I like to describe my art as an experiment. It is always changing and evolving and I never stay exclusive to one medium. This comes from my very diverse background in art. Starting at a very young age, I began experimenting with pastels, color pencils, acrylics, and watercolor to draw whatever I saw and then throughout high school I practiced drawing portraits in pencil and charcoal. My professional degree in Graphic Design taught me computer digital drawing, map-making, and illustration techniques. For 20 years following I worked as a tattoo artist in Hollywood and Orange County and under the guidance of masters of the craft I perfected my skill in watercolor, painting designs or “flash” that decorated the walls of the shop. Now all of these rich and varied creative experiences inform my work here on the Central Coast – creating landscape and advertising illustrations that capture the magic of Paso Robles.
For the past several years now, I have been building up my portfolio with several projects. Sometimes I like to focus on pop culture to improve my composition and perspective techniques but other times I relax and work on my landscapes, color, and texture. I find it is best to change it up so as not to get burned out on one particular style. I choose my personal work and subjects based primarily on my familiarity with the subject and the challenge of the piece. I love to work on portraiture, especially celebrities because if they are off even a little your audience will notice it. Knowing this pushes me to get the likeness spot on; sometimes I will spend half the time it takes to work up a whole poster on just the faces alone. A personal goal I gave myself in 2018 was to have a dozen posters completed by the end of the year so I would have a solid portfolio to send to publishers, Hollywood art scouts, and comic book companies looking for talent. I was so committed to accomplishing this that I ended up with double the body of work I had planned on, with each piece better than the last.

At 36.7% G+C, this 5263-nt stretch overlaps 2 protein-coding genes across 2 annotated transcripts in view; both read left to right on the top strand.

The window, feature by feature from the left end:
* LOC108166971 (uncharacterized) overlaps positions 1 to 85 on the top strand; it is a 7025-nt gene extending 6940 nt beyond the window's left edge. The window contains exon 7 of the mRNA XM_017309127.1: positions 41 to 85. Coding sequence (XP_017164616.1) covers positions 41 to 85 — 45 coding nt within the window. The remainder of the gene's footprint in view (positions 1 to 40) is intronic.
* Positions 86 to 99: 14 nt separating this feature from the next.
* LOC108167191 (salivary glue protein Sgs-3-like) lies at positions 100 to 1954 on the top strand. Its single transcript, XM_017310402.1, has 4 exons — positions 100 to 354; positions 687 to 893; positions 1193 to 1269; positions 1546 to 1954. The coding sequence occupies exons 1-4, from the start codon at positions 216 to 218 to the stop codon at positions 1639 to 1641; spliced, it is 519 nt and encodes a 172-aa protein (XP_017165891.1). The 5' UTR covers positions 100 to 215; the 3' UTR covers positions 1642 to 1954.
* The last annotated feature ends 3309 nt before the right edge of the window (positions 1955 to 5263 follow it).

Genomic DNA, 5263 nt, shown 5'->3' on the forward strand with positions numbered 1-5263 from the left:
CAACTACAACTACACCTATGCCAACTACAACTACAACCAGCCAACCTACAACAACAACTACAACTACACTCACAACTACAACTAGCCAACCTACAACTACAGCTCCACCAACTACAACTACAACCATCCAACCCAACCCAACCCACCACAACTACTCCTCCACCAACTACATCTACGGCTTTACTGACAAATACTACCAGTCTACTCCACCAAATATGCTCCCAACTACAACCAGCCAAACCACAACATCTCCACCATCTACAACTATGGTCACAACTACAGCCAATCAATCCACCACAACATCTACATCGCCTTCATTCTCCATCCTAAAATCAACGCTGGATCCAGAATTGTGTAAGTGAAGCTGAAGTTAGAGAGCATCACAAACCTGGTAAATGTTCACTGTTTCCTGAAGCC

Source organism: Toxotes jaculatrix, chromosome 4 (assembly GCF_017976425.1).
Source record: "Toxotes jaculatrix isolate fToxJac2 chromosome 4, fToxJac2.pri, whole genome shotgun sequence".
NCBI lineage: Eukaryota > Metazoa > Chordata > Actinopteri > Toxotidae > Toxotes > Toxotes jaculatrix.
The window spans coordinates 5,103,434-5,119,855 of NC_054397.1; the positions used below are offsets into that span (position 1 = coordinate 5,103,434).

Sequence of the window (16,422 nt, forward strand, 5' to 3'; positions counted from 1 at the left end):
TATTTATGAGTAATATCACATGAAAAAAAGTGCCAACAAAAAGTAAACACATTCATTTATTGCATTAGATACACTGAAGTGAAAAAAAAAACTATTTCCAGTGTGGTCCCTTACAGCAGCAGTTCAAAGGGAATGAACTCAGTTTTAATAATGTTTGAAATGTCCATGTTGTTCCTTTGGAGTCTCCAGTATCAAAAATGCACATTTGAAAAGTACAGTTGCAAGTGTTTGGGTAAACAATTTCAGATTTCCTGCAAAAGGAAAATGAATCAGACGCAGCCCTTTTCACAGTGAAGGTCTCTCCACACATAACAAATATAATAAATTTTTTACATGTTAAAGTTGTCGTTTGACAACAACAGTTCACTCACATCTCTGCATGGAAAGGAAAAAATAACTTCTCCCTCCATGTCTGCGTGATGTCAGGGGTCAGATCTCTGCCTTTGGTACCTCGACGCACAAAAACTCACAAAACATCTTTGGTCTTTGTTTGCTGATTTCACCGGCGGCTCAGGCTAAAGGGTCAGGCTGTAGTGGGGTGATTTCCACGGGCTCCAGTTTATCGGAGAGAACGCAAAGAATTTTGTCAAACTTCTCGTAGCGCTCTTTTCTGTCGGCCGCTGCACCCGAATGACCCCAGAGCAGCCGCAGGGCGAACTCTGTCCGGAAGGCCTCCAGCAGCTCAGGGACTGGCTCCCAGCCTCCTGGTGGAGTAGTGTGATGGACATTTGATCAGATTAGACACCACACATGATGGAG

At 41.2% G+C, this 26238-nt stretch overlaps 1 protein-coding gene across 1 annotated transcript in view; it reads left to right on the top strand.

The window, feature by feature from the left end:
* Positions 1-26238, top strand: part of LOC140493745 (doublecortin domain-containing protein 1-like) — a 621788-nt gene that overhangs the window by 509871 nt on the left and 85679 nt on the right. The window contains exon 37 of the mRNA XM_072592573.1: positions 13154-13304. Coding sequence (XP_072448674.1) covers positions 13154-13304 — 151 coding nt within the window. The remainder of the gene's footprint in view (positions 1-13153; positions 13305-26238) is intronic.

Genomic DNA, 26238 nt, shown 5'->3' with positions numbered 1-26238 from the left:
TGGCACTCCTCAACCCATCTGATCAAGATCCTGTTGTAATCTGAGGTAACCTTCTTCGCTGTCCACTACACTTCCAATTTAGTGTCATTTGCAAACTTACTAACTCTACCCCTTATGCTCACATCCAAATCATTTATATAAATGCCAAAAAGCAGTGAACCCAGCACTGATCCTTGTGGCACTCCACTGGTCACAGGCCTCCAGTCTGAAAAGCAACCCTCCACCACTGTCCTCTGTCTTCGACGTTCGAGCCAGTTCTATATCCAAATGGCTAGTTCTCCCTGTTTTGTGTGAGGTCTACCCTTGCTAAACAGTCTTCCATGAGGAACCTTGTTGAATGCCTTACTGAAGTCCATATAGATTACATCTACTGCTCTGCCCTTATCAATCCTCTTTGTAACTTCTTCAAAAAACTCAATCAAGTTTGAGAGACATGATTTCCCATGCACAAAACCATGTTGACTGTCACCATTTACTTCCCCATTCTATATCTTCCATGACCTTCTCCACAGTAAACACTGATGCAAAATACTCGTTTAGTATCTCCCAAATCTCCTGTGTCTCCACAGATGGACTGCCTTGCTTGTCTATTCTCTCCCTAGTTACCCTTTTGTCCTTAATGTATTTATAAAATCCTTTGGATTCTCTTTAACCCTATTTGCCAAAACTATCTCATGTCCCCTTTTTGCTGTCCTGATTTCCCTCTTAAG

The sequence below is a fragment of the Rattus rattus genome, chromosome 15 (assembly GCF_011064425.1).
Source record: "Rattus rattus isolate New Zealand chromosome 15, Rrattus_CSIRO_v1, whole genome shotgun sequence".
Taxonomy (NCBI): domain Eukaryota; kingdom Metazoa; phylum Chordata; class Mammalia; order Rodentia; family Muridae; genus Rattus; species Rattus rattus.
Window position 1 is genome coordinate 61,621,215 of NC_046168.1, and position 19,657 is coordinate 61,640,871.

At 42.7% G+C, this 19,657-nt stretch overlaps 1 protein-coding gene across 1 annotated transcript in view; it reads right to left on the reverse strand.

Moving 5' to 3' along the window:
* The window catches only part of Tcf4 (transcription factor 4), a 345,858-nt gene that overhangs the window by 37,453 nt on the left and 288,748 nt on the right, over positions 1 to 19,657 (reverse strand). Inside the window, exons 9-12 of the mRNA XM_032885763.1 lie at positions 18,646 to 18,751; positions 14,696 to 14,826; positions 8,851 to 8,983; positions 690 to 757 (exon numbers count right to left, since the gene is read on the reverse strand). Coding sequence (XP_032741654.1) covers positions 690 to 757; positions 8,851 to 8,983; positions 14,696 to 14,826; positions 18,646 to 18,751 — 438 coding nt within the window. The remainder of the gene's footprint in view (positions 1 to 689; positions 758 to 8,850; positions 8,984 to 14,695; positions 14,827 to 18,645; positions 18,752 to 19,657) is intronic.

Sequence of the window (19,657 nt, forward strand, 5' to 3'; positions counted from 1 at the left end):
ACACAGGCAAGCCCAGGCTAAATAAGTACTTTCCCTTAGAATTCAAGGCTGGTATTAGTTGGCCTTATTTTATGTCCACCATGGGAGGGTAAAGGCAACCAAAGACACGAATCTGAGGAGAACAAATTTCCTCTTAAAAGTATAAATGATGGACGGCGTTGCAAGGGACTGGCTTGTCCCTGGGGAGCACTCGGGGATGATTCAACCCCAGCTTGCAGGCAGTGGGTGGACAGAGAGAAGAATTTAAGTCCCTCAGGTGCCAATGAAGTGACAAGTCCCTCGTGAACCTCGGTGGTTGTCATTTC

With a never-ending supply of subject matter I tend to stick to my favorites. The movies and TV shows I grew up with allows me to map out the “story” and overall layout of the design easily. Placement of the main characters, emphasizing plot points, and funny little hints that other fans and I will understand. Of course, the occasional painting comes up that I do not know much about and that brings up a whole new challenge, which requires a little bit more research - thank goodness for Google! Maps and info-graphic illustrations have also been a way to exercise my artistic as well as my graphic design skills. To accomplish these lots of planning has to be done beforehand. Perspective and scale are also key to creating an effective illustration. Once the basic layout is final, the fun part begins. Adding creative touches like mountains and trees along the topographical features of a landscape is the most enjoyable of the procedure.
Recently I have been honored to create some amazing wine illustrations for local wineries and hospitality businesses. I feel this is a natural evolution of my art form: the combining of technical, historic, and general information in a piece of art gives me a whole new set of challenges and opens many new opportunities.
I would like to thank Studios on the Park for allowing me a platform to present my work; the past four months as a resident artist have been an amazing experience. I love the opportunity to be in front of the public and discus art and how it inspires us all. So far the fellow artists I have gotten to know really give me the urge to keep creating and pushing myself further. I can only hope that my work has done the same for them as well.